WASHINGTON – US defense officials are increasingly worried about Moscow and Beijing’s deepening relationship – particularly as China grows its nuclear capabilities, according to a new report.
The Pentagon’s annual assessment of “Military and Security Developments involving the People’s Republic of China,” produced for Congress and released Thursday, revealed that Beijing has likely surpassed last year’s estimated number of nuclear warheads.
As of May, Beijing had roughly 500 nukes – up from the 400 estimated a year prior. The 2022 version of the report predicted Beijing would surpass 1,000 warheads by 2030.
By comparison, Russia has an estimated 5,889 nuclear warheads in its stockpile while the US has 5,244, according to the Washington-based Arms Control Association. France has 290 and the United Kingdom has 225.
China also has also grown its navy to roughly 370 ships, up from about 340 last year, according to the report.
Though Congress in 2018 ordered the US Navy to grow to 350 ships as soon as feasible, there were just 291 ships in the American fleet as of Thursday.
Since World War II, the US has relied on its many alliances with democratic and like-minded nations to maintain global security.
It’s an advantage that America’s four top adversaries – Russia, China, Iran and North Korea – have long done without as they cut themselves off from the rest of the world.
But after almost 20 months of war with Ukraine, Moscow is increasingly looking to its fellow US adversaries for help supplying weapons and equipment – and strengthening ties through cooperation.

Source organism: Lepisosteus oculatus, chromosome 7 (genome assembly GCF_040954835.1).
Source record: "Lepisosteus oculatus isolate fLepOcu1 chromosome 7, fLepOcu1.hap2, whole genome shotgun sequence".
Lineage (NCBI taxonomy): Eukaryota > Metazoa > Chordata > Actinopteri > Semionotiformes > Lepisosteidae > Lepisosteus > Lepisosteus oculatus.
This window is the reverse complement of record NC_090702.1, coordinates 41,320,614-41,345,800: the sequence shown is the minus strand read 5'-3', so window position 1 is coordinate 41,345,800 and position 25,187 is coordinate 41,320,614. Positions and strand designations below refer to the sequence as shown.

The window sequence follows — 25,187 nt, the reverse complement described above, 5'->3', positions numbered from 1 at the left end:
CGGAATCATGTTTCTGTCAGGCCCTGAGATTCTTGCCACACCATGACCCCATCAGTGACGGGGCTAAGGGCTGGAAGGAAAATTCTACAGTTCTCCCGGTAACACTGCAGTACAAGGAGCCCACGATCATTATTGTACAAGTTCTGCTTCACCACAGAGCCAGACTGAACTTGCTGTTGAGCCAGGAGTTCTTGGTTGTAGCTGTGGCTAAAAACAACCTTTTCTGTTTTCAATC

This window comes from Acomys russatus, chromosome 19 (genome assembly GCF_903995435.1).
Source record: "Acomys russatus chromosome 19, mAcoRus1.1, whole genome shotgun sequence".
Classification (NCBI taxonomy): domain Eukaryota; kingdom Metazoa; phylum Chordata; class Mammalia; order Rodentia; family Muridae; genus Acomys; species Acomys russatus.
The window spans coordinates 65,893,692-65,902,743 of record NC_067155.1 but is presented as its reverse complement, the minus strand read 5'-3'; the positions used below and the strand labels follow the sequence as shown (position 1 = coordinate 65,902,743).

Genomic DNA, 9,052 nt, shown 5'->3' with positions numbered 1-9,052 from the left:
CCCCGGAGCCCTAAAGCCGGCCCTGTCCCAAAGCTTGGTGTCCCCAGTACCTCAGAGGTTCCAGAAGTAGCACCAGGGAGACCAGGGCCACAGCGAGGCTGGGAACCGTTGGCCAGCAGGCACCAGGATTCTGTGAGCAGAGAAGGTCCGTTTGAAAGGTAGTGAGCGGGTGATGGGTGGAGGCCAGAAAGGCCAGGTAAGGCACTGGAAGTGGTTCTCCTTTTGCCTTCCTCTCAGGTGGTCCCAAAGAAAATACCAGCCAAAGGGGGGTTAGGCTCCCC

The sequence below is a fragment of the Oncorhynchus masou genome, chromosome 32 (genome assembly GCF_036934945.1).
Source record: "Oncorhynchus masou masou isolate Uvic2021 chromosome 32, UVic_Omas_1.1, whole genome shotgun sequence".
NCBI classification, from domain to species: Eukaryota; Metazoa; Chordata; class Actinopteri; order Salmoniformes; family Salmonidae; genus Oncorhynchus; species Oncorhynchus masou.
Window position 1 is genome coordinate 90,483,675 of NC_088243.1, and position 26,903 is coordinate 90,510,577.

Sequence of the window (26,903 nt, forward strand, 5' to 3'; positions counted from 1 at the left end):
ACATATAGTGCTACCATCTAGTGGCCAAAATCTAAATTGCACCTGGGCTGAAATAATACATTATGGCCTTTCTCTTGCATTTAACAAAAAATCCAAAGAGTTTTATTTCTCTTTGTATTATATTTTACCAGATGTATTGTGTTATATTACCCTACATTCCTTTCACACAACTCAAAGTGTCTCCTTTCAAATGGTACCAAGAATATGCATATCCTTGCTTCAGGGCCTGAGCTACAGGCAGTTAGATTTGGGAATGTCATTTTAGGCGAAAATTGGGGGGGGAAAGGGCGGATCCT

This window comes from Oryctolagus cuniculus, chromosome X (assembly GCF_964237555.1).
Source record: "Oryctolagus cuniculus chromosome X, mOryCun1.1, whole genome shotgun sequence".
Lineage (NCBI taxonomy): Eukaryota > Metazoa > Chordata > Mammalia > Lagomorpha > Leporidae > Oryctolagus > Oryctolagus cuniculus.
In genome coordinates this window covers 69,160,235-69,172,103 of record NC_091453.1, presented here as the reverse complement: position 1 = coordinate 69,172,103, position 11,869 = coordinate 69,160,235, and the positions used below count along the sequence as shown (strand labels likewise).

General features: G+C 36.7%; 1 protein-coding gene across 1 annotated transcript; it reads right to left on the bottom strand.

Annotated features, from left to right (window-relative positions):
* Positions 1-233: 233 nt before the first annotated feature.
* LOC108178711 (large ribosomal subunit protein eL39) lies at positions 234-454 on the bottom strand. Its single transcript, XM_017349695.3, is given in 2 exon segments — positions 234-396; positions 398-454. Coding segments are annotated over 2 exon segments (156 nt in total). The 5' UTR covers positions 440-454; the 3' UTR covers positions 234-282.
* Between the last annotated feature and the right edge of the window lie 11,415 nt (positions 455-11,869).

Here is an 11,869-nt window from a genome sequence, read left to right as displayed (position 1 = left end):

“The PRC views its ‘no limits’ partnership with Russia as integral to advancing the PRC’s development and emergence as a great power,” according to the report, which called China by its official acronym.
“We do see the PRC kind of looking at Russia as an important strategic partner from their perspective, to kind of balance against what Xi Jinping described earlier this year as the ‘containment, suppression and encirclement from the US and its allies and partners,’” a senior US defense official told reporters on Wednesday.
However, China is at least attempting to keep the relationship inconspicuous, at least on the world stage. For example, US officials believe Beijing “has attempted a discreet approach to providing material support to Russia for its war against Ukraine.”
China has also taken heed of the US response to the Kremlin’s invasion.
For example, Western sanctions levied on Russia “almost certainly have amplified the PRC’s push for defense and technological self-sufficiency and financial resilience.”